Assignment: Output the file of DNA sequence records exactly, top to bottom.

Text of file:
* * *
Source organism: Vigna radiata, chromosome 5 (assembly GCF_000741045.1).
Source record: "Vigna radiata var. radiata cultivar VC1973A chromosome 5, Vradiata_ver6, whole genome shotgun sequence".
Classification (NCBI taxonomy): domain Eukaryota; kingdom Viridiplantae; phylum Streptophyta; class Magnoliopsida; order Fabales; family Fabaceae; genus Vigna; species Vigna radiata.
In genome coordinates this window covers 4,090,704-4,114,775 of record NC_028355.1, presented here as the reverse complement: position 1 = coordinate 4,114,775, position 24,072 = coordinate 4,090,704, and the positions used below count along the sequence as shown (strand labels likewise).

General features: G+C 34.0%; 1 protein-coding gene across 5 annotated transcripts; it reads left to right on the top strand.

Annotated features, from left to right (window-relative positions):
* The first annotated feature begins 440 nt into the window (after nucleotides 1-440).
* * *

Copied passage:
Source organism: Vigna radiata, chromosome 5 (assembly GCF_000741045.1).
Source record: "Vigna radiata var. radiata cultivar VC1973A chromosome 5, Vradiata_ver6, whole genome shotgun sequence".
Classification (NCBI taxonomy): domain Eukaryota; kingdom Viridiplantae; phylum Streptophyta; class Magnoliopsida; order Fabales; family Fabaceae; genus Vigna; species Vigna radiata.
In genome coordinates this window covers 4,090,704-4,114,775 of record NC_028355.1, presented here as the reverse complement: position 1 = coordinate 4,114,775, position 24,072 = coordinate 4,090,704, and the positions used below count along the sequence as shown (strand labels likewise).

General features: G+C 34.0%; 1 protein-coding gene across 5 annotated transcripts; it reads left to right on the top strand.

Annotated features, from left to right (window-relative positions):
* The first annotated feature begins 440 nt into the window (after nucleotides 1-440).